Global Internet Liberty Campaign: Open letter to German Chancellor H. Kohl
April 23, 1997
Chancellor Helmut Kohl
Dear Chancellor Kohl,
The undersigned organizations, members of the Global Internet Liberty Campaign, are writing to express concern about the prosecution of Felix Somm, German representative of CompuServe, for the transmission of allegedly illegal materials over the Internet. The news reports we have received indicate that Mr. Somm is being prosecuted because Internet users are able to obtain information on the Internet, by means of the CompuServe service, that may be considered illegal in Germany.
We believe that the prosecution of the CompuServe manager is ill-advised for both technical and regulatory reasons. We also believe that this prosecution violates international norms for the protection of speech and will have a harmful impact on Internet users around the world.
There are two technical factors that prevent a service provider, such as CompuServe, from blocking the free flow of information on the Internet. First, an Internet service provider cannot easily stop the incoming flow of material. No one can monitor the enormous quantity of incoming flow of material. No one can monitor the enormous quantity of network traffic, which may consist of hundreds of thousands of emails, newsgroup messages, files, and Web pages that pass through in dozens of text and binary formats, some of them readable only by particular proprietary tools. As the European Commission noted recently, "it is as yet unclear how far it is technically possible to block access to content once it is identified as illegal. This is a problem which also affects the degree of liability of the access providers."
A second technical problem is that a provider cannot selectively disable transmission to particular users. Electronic networks typically do not allow for the identification of particular users or their national region. Thus, we support CompuServe's claim that it cannot provide material in one country while blocking it in another; such a distinction would require an enormous new infrastructure on top of the current network.
Some networking technologies, such as newsgroups, may allow individual operators to select some groups or items and block others. But many technologies, such as the widely used World Wide Web, currently do not support such selectivity.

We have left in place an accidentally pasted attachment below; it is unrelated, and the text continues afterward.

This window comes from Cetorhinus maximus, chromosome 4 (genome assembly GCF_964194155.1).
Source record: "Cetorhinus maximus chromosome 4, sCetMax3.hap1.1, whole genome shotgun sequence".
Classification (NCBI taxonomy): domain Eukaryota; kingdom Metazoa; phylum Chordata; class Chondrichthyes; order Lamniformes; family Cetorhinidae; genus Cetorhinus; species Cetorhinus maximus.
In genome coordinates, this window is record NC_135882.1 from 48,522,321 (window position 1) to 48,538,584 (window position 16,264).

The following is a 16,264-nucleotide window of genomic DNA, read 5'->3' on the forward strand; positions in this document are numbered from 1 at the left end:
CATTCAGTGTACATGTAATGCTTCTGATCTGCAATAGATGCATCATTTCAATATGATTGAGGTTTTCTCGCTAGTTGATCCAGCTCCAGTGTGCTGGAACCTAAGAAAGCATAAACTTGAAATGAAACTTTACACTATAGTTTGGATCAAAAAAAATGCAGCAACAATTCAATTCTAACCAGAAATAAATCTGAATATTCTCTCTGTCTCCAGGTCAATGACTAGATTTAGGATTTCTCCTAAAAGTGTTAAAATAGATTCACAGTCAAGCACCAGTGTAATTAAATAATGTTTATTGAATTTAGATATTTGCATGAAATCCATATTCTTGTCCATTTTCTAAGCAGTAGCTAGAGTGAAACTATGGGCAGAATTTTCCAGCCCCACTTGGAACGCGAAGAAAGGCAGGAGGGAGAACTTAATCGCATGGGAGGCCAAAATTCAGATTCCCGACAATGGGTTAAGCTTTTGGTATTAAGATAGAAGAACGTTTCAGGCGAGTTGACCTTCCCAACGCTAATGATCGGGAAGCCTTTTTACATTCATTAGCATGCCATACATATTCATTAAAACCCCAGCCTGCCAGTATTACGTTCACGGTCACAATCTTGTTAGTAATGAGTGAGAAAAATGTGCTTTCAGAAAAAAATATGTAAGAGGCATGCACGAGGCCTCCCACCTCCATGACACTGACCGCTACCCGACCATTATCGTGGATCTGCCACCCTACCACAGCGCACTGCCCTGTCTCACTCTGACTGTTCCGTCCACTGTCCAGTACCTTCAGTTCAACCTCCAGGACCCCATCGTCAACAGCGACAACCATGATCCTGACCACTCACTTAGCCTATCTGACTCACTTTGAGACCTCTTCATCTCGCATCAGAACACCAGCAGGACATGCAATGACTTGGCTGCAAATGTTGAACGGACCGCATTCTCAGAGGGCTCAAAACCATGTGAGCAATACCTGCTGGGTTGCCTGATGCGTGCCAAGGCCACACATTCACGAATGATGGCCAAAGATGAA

We also oppose the prosecution of CompuServe because of the harmful impact it will have on the development of new communication services around the globe. The great appeal of the Internet is its openness. Efforts to restrict the free flow of information on the Internet, like efforts to restrict what may be said on a telephone, would place unreasonable burdens on well established principles of privacy and free speech.
We believe that the charges against CompuServe will establish a harmful precedent, and may encourage other governments to censor speech, limit political debate, control artistic expression, and otherwise deny the opportunity for individuals to be fully informed. The Universal Declaration of Human Rights, adopted by the United Nations General Assembly on December 10, 1948, states:
ARTICLE 19. Everyone has the right to freedom of opinion and expression; this right includes freedom to hold opinions without interference and to seek, receive and impart information and ideas through any media and regardless of frontiers.
At the same, we are very much encouraged by the recent developments in the German parliament concerning new approaches to the regulation of Internet services. In particular, we believe that the measure now under consideration to reduce liability for Internet services will do much to ensure the protection of personal freedoms in the future.
On behalf of the undersigned organizations and many Internet users around the world, we ask you to investigate the matter of Mr. Somm and to lend your support to policies that would promote the development of this new communications technology in a manner consistent with the aims and aspirations of democratic countries.
cc: Dr. Edzard Schmidt-Jortzig, Federal Minister of Justice
(Listing of organizations)
ALCEI - Electronic Frontiers Italy [www.nexus.it/alcei]
American Civil Liberties Union [www.aclu.org]
Arge Daten [www.ad.or.at]
Association des Utilisateurs d'Internet [www.aui.fr/]
Bevcom Internet Technologies [www.bevcom.org]
C.I.T.A.D.E.L. Electronic Frontier France [www.citadeleff.org]
Committee to Protect Journalists [www.cpj.org]
Computer Professional for Social Responsibility [www.cpsr.org]
Cyber-Rights & Cyber-Liberties (UK)
Derechos Human Rights [www.derechos.org]
Electronic Frontiers Australia [www.efa.org.au]
Electronic Frontier Canada [www.efc.ca]
Electronic Frontier Foundation [www.eff.org]
Electronic Privacy Information center [www.epic.org]
Fronteras Electronicas Espa=F1a (FrEE) [www.las.es/free]
Human Rights Watch [www.hrw.org]
Internet Society [www.isoc.org]
Privacy International [www.privacy.org/pi/]
Thanks to Zgram - April 27, 1997 for providing this information: Zundelsite
Additional information about this document
|Author(s):||Electronic Frontiers Italy , American Civil Liberties Union , Association des Utilisateurs d'Internet , Committee to Protect Journalists , Electronic Frontier Foundation , Human Rights Watch|
|Title:||Global Internet Liberty Campaign: Open letter to German Chancellor H. Kohl|
|First posted on CODOH:||April 21, 1997, 7 p.m.|